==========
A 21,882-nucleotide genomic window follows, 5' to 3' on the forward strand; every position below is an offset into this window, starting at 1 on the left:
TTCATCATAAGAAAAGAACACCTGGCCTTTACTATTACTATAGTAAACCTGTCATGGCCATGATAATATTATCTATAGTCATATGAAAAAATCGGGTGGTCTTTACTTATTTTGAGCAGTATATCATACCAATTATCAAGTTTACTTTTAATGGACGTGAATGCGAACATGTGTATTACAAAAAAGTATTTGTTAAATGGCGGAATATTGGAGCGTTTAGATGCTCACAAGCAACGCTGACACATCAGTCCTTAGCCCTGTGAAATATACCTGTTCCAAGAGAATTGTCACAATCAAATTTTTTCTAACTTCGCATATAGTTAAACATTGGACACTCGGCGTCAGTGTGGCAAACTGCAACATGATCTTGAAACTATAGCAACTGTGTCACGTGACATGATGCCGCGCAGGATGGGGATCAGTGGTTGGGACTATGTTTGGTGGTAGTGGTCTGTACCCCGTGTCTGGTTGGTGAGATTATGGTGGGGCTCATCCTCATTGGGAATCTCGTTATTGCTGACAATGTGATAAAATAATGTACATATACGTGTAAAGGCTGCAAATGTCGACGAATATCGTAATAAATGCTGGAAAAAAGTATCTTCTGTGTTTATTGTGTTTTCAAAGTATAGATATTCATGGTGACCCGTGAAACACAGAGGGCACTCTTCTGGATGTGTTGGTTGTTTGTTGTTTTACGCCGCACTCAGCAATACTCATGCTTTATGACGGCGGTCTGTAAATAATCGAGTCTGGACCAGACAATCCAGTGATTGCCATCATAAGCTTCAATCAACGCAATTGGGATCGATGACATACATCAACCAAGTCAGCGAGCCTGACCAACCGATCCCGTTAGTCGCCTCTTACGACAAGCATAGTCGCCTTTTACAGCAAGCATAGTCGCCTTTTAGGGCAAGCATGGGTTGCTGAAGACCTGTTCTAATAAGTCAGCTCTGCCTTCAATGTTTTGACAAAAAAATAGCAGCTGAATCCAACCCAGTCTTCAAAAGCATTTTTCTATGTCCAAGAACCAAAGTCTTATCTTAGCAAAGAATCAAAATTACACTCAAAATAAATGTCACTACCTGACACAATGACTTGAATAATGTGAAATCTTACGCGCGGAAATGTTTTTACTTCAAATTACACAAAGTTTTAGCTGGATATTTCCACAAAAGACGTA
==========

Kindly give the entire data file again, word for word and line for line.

A 21,882-nucleotide genomic window follows, 5' to 3' on the forward strand; every position below is an offset into this window, starting at 1 on the left:
TTCATCATAAGAAAAGAACACCTGGCCTTTACTATTACTATAGTAAACCTGTCATGGCCATGATAATATTATCTATAGTCATATGAAAAAATCGGGTGGTCTTTACTTATTTTGAGCAGTATATCATACCAATTATCAAGTTTACTTTTAATGGACGTGAATGCGAACATGTGTATTACAAAAAAGTATTTGTTAAATGGCGGAATATTGGAGCGTTTAGATGCTCACAAGCAACGCTGACACATCAGTCCTTAGCCCTGTGAAATATACCTGTTCCAAGAGAATTGTCACAATCAAATTTTTTCTAACTTCGCATATAGTTAAACATTGGACACTCGGCGTCAGTGTGGCAAACTGCAACATGATCTTGAAACTATAGCAACTGTGTCACGTGACATGATGCCGCGCAGGATGGGGATCAGTGGTTGGGACTATGTTTGGTGGTAGTGGTCTGTACCCCGTGTCTGGTTGGTGAGATTATGGTGGGGCTCATCCTCATTGGGAATCTCGTTATTGCTGACAATGTGATAAAATAATGTACATATACGTGTAAAGGCTGCAAATGTCGACGAATATCGTAATAAATGCTGGAAAAAAGTATCTTCTGTGTTTATTGTGTTTTCAAAGTATAGATATTCATGGTGACCCGTGAAACACAGAGGGCACTCTTCTGGATGTGTTGGTTGTTTGTTGTTTTACGCCGCACTCAGCAATACTCATGCTTTATGACGGCGGTCTGTAAATAATCGAGTCTGGACCAGACAATCCAGTGATTGCCATCATAAGCTTCAATCAACGCAATTGGGATCGATGACATACATCAACCAAGTCAGCGAGCCTGACCAACCGATCCCGTTAGTCGCCTCTTACGACAAGCATAGTCGCCTTTTACAGCAAGCATAGTCGCCTTTTAGGGCAAGCATGGGTTGCTGAAGACCTGTTCTAATAAGTCAGCTCTGCCTTCAATGTTTTGACAAAAAAATAGCAGCTGAATCCAACCCAGTCTTCAAAAGCATTTTTCTATGTCCAAGAACCAAAGTCTTATCTTAGCAAAGAATCAAAATTACACTCAAAATAAATGTCACTACCTGACACAATGACTTGAATAATGTGAAATCTTACGCGCGGAAATGTTTTTACTTCAAATTACACAAAGTTTTAGCTGGATATTTCCACAAAAGACGTA